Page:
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          or where to begin

  There are two distinct theories regarding the origins of the runes. Archeological theory holds that they came along with the migration of the ancient mother-culture of the Indo-Europeans, while Esoteric theory holds that they are the cosmic encodements from the very beginnings of the Teutonic Folk, formulated within a vast ancient and primeval civilization oft called Thule, the Mother-Land or Hyperborea. However, one thing remains a constant given no matter how many distinctly different interpretations of where and how the Runic system came into this realm of MidgardR… the origins of the Time and Location of this venerated form of communicational divination seems to be lost forever within the veils of antiquity.
  Most scholars do however agree, that though the common Indo-European Scandinavian languages of Danish, Swedish, Norwegian, and latter Iclandic and Faeroic, may have been spoken in and around Great Scania for many thousands of years, the art of writing developed late in this frigid northern land. Thanks to recent advancements in archeology, the rune-staves can now be historically dated at 2,500 years old. On the surface they are a set of 24 angular letters making up the original alphabet of the Northern European tribes, as noted by the Greek traveler Pythias of Maseilles in 350 BCE and the Roman historian Tacticus in 98 CE. Were the runes then actually crafted as an indigenous form of written communication to rival those of the Far-Eastern and Mediterranean Classical languages.
  Perhaps, but on a much deeper level, the runes are mystical symbols created by ancient Northern seers to insure that valuable esoteric knowledge will not become lost in the succeeding generations. The word "rune" is defined by ideas of secrecy, mystery, whisperings, and confidentiality, and they were taught to a chosen few in their infancy, thus lending credit to their magical nature. Realize also that the runic script is easily adaptable to religious purposes such as vocations, maledictions, and protections, adding even further credit of their naturalism.
  The twenty-four characters of the eldest surviving runerow are arranged into an utterly original order comprising of three sets of eight, each with respectively different phonic values, and derive their name from the first six letters of the first Ætt, which are transcribed as F-U-TH-A-R-K. Taking the form of runic carvings around the third or second century BCE, but deriving from a far older Bronze Age system entitled the Hällristningar, Elder Futhark inscriptions on various objects such as wood, bone, metal, and stone have virtually perished in the harsh northern climes. Ranging in an area from Vínland to Romania, and from the Arctic to North Africa, the oldest "survivor" which scholars have yet obtained and verified, is found on a corner-stone of a building within the ancient city of Trevium, another is risted onto a spearhead from Norway, circa 175 CE. Another verified source, this on a stone from Denmark, dates from the period of around 189 CE. Therefore this immense geographical area also gives credence to their widespread popularity, attesting to the runes remarkable durability down through the Ages.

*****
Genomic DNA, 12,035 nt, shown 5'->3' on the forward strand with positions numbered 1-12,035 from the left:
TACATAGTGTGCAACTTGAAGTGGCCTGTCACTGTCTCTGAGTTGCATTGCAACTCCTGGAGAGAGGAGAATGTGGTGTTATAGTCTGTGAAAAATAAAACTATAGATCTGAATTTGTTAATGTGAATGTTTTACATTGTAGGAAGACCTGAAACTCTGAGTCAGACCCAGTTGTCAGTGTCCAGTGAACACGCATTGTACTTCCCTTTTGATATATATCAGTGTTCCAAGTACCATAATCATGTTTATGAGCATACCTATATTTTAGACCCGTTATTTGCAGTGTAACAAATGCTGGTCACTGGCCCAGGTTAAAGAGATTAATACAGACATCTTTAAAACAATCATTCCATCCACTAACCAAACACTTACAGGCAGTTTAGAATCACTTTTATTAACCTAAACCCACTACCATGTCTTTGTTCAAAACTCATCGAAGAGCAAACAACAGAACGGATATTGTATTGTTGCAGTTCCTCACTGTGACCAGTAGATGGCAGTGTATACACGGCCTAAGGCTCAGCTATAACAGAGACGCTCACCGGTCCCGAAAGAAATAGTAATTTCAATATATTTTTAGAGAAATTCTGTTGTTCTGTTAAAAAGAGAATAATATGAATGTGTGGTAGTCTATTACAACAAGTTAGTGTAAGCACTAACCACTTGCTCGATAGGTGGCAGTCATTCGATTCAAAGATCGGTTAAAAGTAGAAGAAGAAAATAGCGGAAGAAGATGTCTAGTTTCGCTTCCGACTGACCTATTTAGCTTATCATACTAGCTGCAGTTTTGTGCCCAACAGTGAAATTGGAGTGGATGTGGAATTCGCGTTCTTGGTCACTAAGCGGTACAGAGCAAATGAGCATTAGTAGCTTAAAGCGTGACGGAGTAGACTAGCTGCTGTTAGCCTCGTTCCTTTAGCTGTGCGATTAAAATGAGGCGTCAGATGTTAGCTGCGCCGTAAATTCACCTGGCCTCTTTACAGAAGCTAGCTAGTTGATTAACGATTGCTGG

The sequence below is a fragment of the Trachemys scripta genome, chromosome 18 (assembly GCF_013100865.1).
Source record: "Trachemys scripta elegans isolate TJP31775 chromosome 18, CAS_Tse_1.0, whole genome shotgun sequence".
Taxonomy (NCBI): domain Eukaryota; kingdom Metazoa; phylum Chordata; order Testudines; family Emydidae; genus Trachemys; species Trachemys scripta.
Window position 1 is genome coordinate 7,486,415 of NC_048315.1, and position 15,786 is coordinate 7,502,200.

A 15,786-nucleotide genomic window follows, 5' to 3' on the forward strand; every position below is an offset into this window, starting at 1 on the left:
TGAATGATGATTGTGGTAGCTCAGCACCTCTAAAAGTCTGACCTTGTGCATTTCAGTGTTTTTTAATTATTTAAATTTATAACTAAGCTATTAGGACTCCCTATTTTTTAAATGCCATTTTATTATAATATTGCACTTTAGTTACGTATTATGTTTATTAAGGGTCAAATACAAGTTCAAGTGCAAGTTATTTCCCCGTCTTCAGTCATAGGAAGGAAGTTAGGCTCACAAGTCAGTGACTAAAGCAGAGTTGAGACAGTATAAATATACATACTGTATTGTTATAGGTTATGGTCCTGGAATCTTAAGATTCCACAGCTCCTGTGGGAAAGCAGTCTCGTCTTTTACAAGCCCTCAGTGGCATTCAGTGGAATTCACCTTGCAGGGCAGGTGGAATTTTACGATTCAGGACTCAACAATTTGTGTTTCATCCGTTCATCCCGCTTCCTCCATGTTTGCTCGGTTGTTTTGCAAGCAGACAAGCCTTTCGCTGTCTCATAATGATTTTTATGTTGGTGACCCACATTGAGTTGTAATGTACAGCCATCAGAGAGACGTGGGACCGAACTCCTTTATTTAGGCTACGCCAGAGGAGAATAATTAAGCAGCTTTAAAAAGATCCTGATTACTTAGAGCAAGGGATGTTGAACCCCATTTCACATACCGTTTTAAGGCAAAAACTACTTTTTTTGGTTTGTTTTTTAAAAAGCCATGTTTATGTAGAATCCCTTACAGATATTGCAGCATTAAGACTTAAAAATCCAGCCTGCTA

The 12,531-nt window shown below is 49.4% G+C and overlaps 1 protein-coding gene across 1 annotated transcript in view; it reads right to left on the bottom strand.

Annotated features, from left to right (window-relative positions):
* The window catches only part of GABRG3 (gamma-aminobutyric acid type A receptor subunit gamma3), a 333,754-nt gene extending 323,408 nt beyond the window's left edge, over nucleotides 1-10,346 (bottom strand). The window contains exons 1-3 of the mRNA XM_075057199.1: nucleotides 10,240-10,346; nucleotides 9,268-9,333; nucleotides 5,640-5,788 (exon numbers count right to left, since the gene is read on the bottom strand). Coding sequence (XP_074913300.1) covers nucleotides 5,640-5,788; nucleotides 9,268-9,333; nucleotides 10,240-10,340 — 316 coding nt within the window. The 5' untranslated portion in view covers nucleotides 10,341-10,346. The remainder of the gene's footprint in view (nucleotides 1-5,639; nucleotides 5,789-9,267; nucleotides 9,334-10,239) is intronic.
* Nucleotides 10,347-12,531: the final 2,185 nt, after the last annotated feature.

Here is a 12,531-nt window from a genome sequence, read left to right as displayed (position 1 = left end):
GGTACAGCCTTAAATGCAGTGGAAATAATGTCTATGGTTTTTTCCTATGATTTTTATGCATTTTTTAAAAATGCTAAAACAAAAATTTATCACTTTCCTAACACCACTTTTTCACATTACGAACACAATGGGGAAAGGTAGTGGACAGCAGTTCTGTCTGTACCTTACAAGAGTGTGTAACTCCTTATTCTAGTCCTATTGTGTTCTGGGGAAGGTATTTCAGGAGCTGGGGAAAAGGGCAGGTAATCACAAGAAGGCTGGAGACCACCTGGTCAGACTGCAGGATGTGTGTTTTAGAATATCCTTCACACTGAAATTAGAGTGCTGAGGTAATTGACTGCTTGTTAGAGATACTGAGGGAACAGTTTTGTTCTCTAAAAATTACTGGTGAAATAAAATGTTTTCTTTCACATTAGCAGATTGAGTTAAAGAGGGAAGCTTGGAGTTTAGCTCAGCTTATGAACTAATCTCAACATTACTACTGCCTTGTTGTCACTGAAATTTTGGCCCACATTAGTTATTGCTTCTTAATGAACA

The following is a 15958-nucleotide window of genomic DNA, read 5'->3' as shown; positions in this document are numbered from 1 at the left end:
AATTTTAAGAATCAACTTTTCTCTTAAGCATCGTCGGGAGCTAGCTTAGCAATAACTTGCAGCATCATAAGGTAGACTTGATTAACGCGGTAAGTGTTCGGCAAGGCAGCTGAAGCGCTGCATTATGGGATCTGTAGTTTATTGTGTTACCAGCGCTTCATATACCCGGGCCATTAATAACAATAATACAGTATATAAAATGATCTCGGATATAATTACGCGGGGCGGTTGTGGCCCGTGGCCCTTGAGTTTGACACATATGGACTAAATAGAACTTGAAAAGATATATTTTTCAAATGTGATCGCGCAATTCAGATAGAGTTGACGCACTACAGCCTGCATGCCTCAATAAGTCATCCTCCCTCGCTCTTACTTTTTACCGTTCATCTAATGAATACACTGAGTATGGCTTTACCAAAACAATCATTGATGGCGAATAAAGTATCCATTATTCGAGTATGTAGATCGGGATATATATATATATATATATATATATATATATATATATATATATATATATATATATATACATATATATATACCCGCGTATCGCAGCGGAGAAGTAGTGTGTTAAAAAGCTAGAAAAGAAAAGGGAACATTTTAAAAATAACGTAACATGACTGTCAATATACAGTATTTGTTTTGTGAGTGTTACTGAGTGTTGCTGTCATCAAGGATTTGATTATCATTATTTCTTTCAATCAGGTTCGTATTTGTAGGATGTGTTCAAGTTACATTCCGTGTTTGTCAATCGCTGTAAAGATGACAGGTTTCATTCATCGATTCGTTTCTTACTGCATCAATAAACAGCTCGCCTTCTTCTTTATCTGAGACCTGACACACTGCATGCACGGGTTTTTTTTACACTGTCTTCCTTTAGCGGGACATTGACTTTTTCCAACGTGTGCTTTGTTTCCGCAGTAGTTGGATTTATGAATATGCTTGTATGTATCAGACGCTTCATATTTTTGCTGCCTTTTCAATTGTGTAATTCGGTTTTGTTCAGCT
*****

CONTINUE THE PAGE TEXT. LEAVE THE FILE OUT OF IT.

Though the runes are little suited to the art of writing upon parchment due to their angular nature, which thus ensures their readability when risted into visibly granular substances, they did indeed develop and ultimately penetrate all layers of Scandinavian society for well over 1300 years before Kristian laws harshly forced them underground, where they again became a whispered secret, persisting for calendrical, local and famial purposes down to present times.
  Left nearly pure and accurate to its original state, the Northern runic cosmology can be found to have been preserved within such wondrous works as Snorri Sturlason's Elder Edda and Prose Edda, as well as the various Sagas and Tales by not only the Brothers Grimm, but also the countless others who have written various works in regards to this marvelous Tradition.